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The top-ranked football team in Spain, Real Madrid, has removed a Christian cross from its official logo as a way to strengthen its fan base among Muslims in Europe and the Middle East.|
According to Spain’s top sports newspaper, Marca, the change was made to “avoid any form of confusion or misinterpretation in a region where the majority of the population is Muslim.”
Real Madrid says its decision to remove the cross from its logo (see image above) is simply a cost of doing business in a globalized world. But critics say the move represents yet another erosion of European culture and tradition in the face of encroaching Islam.
The cross controversy comes as Real Madrid begins to build a $1 billion sports tourist resort in the United Arab Emirates. The foundation stone for the 50 hectare Real Madrid Resort Island was laid in the emirate of Ras al-Khaimah on March 29; the complex is scheduled to open in January 2015.
Real Madrid says its resort island will be the first theme park on an artificial island to combine tourism and sports, and it will be the first recreational tourism complex built under the Real Madrid trademark. The complex will include a 450-room luxury hotel, luxury villas, a sporting harbor, and the world’s first-ever football stadium that is open to the sea.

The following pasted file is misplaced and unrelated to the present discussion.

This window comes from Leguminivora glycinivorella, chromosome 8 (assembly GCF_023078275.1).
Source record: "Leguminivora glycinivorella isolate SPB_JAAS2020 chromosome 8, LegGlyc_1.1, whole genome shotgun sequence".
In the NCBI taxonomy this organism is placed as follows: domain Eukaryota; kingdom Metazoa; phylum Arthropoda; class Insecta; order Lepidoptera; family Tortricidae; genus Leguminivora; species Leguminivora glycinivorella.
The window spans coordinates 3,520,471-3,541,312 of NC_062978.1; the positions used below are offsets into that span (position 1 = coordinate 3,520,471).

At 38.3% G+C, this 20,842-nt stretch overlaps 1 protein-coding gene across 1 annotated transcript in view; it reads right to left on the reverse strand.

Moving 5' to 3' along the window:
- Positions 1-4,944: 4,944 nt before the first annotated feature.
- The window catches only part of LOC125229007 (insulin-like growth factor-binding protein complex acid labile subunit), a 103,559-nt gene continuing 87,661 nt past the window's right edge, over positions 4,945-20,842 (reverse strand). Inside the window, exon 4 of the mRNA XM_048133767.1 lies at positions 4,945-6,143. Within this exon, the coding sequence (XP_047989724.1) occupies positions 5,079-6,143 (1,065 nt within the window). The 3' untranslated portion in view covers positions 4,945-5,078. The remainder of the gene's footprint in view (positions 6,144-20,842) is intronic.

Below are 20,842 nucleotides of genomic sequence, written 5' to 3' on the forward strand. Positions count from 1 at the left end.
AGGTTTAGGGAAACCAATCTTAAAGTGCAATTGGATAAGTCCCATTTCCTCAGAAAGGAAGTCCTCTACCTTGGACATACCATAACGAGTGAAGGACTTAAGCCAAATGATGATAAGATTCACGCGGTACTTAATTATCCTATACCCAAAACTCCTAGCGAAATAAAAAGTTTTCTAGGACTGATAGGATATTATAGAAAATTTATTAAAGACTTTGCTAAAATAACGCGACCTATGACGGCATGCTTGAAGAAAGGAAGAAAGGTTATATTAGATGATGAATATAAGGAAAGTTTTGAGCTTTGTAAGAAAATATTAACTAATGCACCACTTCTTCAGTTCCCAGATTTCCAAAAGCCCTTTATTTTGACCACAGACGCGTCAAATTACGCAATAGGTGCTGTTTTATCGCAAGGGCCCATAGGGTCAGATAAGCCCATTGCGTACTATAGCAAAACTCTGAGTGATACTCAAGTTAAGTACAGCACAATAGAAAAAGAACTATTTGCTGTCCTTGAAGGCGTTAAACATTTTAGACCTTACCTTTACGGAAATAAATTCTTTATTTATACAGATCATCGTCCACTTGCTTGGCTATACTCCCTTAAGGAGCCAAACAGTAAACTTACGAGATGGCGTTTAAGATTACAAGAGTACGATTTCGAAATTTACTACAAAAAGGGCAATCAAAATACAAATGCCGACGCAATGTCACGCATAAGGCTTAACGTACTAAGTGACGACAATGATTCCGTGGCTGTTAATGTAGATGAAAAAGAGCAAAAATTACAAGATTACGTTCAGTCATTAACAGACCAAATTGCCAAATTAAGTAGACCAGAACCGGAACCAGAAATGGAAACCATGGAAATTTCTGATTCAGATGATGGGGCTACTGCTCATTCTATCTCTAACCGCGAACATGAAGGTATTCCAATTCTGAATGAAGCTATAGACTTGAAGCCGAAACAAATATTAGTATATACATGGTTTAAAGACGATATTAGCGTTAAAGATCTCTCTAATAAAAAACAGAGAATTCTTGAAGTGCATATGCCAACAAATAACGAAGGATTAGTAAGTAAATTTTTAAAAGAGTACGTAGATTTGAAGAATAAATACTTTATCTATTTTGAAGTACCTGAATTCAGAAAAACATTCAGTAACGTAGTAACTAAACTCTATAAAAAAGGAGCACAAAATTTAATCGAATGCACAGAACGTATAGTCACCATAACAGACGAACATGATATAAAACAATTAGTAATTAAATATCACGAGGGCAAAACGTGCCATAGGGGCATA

According to Real Madrid, “This is a decisive and strategic step that will enhance the strength of this institution in the Middle East and Asia, a key region in which the passion for this club has been apparent. Real Madrid and the Government of Ras al-Khaimah want to transmit the passion of Real Madrid and what it means throughout the world.”
As part of the agreement, however, the ruler of Ras al-Khaimah, Sheikh Saud Bin Saqr al Qasimi, required Real Madrid to remove the cross from the crown on its logo for all promotional materials related to the resort island. The president of Real Madrid, Florentino Pérez, dutifully complied.
The cross was first to Real Madrid’s logo in 1920, when King Alfonso XIII granted the club his royal patronage. The word Real is Spanish for royal, and the cross still forms an integral part of the coat of arms of the King of Spain.
To be sure, Real Madrid is not the first Spanish football club to remove a “religiously incorrect” cross from its logo in an effort to appease Muslim sensibilities. Some observers, in fact, say Real Madrid’s move is part of a concerted effort to prevent a rival football team in Barcelona from winning over the Middle East.
In addition to earning €30 million per season, the agreement has enabled FC Barcelona — which claims to be “the undisputed brand leader in world football” — to expand its influence throughout the Middle East.
FC Barcelona’s public relations efforts in the Muslim world have not been without controversy. Like Real Madrid, FC Barcelona has a cross in its official logo. But after Saudi Arabia complained that the so-called Cruz de San Jorge — a red and white cross that forms an integral part of FC Barcelona’s logo — was offensive to Islam because it evokes memories of the medieval Crusades, the horizontal line (and thus the offending cross) was removed from all FC Barcelona shirts sold in the Middle East.